Solutions Project: Just Add Nuclear
Rezwan Razani - February 25, 2014
The Solutions Project is Born
The Solutions Project started in June of 2011 when
...a scientist, an actor, a banker and a filmmaker were sitting around a table talking about their opposition to extreme energy [see sidebar] extraction. Their conversation sparked an important realization - it wasn’t enough for them to be against something. They needed to be part of the solution. That day, Mark Jacobson, Mark Ruffalo, Marco Krapels and Josh Fox created The Solutions Project. Our Mission: Use the powerful combination of science + business + culture to accelerate the transition to 100% clean, renewable energy.
To this end, the site features 50 plans, one for each of the States. Find yours on the interactive map! Most of them are in the form of a handy infographic. Their New York State plan (pdf) includes a more detailed report for those who want to see the data and analysis.
The project is as inspiring, ambitious and urgent as a 100% renewable plan can be.
In keeping with the “50” theme (50 plans, 50 states), they are aiming for 100% renewable energy by 2050. That is 35 years away. Will I live to see it?
Imagine this plan with nuclear energy integrated. Let’s look at my home state of New Jersey.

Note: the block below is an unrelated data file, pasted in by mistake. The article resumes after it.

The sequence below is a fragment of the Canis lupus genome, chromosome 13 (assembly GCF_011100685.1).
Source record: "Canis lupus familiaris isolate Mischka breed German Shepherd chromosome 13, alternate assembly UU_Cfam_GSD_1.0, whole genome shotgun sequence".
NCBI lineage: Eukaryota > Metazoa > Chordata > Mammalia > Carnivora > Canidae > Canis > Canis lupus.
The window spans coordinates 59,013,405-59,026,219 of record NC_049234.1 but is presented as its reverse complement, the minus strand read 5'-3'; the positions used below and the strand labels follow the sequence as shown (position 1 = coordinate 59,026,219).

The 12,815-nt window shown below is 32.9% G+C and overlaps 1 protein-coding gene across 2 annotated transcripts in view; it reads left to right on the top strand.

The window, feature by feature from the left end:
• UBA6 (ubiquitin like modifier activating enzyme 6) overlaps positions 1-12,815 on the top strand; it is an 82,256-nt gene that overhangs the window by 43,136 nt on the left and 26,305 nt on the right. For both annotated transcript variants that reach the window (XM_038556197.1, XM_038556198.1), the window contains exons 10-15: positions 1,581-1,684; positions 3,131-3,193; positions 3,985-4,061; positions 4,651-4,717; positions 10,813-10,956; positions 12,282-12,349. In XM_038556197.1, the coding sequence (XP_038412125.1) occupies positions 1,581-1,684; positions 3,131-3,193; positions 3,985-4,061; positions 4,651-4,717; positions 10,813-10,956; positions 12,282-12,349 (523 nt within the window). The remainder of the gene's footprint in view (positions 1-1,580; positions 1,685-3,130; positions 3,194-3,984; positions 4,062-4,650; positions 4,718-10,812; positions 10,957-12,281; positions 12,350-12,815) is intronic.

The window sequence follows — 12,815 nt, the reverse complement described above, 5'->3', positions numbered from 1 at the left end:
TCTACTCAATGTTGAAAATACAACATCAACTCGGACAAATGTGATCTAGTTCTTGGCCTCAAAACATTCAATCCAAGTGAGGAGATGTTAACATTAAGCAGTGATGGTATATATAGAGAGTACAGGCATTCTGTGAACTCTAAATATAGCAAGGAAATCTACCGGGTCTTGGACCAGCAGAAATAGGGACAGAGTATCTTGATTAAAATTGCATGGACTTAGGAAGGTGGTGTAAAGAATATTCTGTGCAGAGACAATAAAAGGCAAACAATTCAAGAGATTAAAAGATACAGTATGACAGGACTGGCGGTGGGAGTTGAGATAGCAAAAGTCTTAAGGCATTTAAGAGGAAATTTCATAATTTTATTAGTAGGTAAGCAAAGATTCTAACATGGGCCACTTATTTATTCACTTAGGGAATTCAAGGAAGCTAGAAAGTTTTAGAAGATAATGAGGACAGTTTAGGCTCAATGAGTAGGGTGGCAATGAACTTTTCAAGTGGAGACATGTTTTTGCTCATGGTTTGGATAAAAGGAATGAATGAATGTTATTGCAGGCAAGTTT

New Jersey Plan
Here is the Solutions Project’s NJ plan. Fabulous infographic! Check it out.
The main drivers of the NJ Solutions Project plan are:
1) Efficiency: It calls for a 44.8% reduction in energy demand by 2050.
2) Wind power: 55% offshore wind; 10% onshore by 2050.
NJ Solutions Project + Nuclear
OK, now let’s add nuclear. First, consider that with the efficiency goals above, a reduction of 44.8% demand (let’s round to 45%) means that with the Solutions Project, by 2050, we only have to produce 55% of the energy we produce now.
Fun fact: New Jersey gets 48% of its electricity today from nuclear power, via 4 power plants. That is carbon free electricity. If we embrace those plants, extend their licenses, refurbish or replace them - well, we’re already almost at the mark they want to be at in 2050 (55%-48% = 7% to go), today! Rather than installing offshore wind, just keep the nukes going and add some unobtrusive solar panels.
Or keep the nuclear power, add the full renewables package and start exporting clean energy to the interior for the slacker states.